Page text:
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Coronavirus (COVID-19): impact on real estate in the U.S. - statistics & facts

The coronavirus continues to cause widespread disruption across the globe, and very few industries have escaped the pandemic unscathed. Real estate, which generally refers to land and any structures or natural resources attached to it, is one sector that is adapting to the challenges posed by the spread of the disease. Two of the main segments of the real estate industry are commercial and residential. Used for business purposes only, commercial real estate includes office buildings, shopping malls, and hotels. Residential real estate refers to properties that are exclusively designed for human occupation.

Commercial property sector faces severe challenges

In the first half of 2020, traditional brick-and-mortar retail units saw a sharp decline in footfall due to strict coronavirus lockdowns, and many retailers were forced to temporarily close their premises. With stores and malls not generating as much money, the ability of borrowers to make mortgage repayments has been greatly affected. Commercial mortgage delinquency rates soared between May and June 2020. Changes in consumer trends, such as the switch to online shopping, are likely to have a more long-lasting impact. Permanent store closures are expected to increase, and retail vacancy rates jumped to 20 percent in the second quarter of 2020. One advantage that the commercial real estate sector has is that it can be remarkably flexible: retail outlets can quickly become storage units; old factories can be turned into hotels. If people continue to work from home, there may also be less demand for office space in U.S. towns and cities.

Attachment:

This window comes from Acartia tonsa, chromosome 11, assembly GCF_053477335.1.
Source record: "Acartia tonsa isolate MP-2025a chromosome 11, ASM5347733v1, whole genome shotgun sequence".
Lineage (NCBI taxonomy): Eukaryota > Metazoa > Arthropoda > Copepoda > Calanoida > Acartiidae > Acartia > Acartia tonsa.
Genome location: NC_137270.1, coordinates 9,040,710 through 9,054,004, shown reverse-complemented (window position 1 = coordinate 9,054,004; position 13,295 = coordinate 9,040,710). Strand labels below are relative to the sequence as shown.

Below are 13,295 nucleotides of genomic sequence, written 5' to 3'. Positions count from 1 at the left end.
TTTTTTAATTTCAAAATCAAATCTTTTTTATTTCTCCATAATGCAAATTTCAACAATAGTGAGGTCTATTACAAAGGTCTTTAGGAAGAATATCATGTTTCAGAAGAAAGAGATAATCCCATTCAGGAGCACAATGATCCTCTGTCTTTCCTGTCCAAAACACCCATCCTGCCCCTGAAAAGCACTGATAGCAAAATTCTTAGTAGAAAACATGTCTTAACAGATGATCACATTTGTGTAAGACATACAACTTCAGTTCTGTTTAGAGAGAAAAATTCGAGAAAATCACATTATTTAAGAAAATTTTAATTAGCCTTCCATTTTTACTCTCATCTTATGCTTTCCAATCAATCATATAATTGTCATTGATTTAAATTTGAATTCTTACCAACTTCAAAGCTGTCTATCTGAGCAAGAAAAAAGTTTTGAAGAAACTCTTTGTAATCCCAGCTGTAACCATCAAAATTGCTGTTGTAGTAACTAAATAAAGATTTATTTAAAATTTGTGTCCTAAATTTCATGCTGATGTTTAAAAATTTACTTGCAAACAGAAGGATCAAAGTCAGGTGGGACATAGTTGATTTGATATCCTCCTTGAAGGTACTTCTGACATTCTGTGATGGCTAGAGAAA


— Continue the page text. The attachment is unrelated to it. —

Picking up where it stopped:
Residential property market has remained resolute

Due to the financial implications of COVID-19, many workers have had their wages cut or lost their jobs. The unemployment rate in the United States hit around 15 percent in April 2020. For these reasons, it is understandable that people may be cautious about buying a home. However, the U.S. Census Bureau has reported an increase in the homeownership rate. The dream of purchasing a residential property is now more realistic due to a drop in mortgage interest rates – a poll in March 2020 found that this was the factor that most impacted the decision of homebuyers. Competition in the housing market is driving up prices, but there appears to be a willingness to pay more because the median household income continues to rise. Tenants living in rented accommodation have expressed concerns that a loss of income could result in them being unable to pay rent. The federal government has, therefore, stepped in to temporarily halt residential evictions. The order prevents the residential property owner from removing any covered person from where they live through the end of 2020.

Key figures

The most important key figures provide you with a compact summary of the topic of "Coronavirus U.S. real estate" and take you straight to the corresponding statistics.

Retail

Office

Residential

Interesting statistics

In the following 6 chapters, you will quickly find the 29 most important statistics relating to "Coronavirus U.S. real estate".